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Friday 10/20/17 12:30PM
Lobby, Second Floor, Third Floor, and Fourth FloorVisit Us
Tours · Exhibition-Related

New Perspectives Tour

Material/Immaterial

Cover Image:

ektor garcia, mariposa, 2015. Deer antlers, fur, lace, ostrich egg, steel, wood, Craftsman vice, and nails, 58 × 21 × 28 in (147.3 × 53.3 × 71.1 cm). Courtesy the artist and Sargent’s Daughters, New York

Leather, beads, hair, and paint. Air, light, scent, and white noise. The artists in “Trigger: Gender and a Tool and a Weapon” engage with a staggering range of media, from the tactile to the ephemeral and intangible. In this tour, we will look closely at a selection of works in which the chosen artistic medium(s) are integral to the viewer’s experience of the expression of identity. Sometimes the material may be significant because we as visitors bring with us associations related to certain materials, such as nail polish, neon lights, embroidered textiles, or lace, or because materials express personal or community-based histories—as with braided hair, leatherwork, and old photographs. Other times, a material’s significance arises because it is fundamentally immaterial (like sound, scent, or mist), asking us to rely on sensorial perception beyond our eyes and hands to experience the work. Together, we will discuss the role of materiality and immateriality within an exhibition that asks us to consider the innumerable forms that gender—in its categorization, fluidity, and undoing—can take.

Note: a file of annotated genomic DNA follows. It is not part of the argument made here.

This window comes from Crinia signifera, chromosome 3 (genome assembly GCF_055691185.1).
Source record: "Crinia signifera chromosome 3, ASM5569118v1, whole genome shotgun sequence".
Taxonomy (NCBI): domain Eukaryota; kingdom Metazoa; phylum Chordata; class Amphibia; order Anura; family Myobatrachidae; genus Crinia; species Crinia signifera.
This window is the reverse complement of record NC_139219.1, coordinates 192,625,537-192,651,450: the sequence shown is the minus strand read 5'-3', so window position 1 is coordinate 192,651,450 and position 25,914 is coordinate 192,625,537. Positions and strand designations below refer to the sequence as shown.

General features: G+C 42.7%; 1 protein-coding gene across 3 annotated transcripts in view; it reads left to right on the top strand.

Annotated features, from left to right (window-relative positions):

New Perspectives tours are led by the New Museum Teaching Fellow, an emerging scholar in art history or a related field. The topics of the tours are based on the Fellow’s ongoing research and change monthly, engaging participants in uniquely focused examinations of selected objects and installations. New Perspectives tours are free with Museum admission. Due to limited capacity, please preregister here and meet in the Lobby at the time of the tour.

The current New Museum Teaching Fellow is Maggie Mustard, a PhD candidate in the Department of Art History and Archaeology at Columbia University, where she is completing her dissertation on postwar Japanese photography.

Sponsors

This program is made possible, in part, by public funds from the New York State Council on the Arts with the support of Governor Andrew M. Cuomo and the New York State Legislature, and from the New York City Department of Cultural Affairs in partnership with the City Council.

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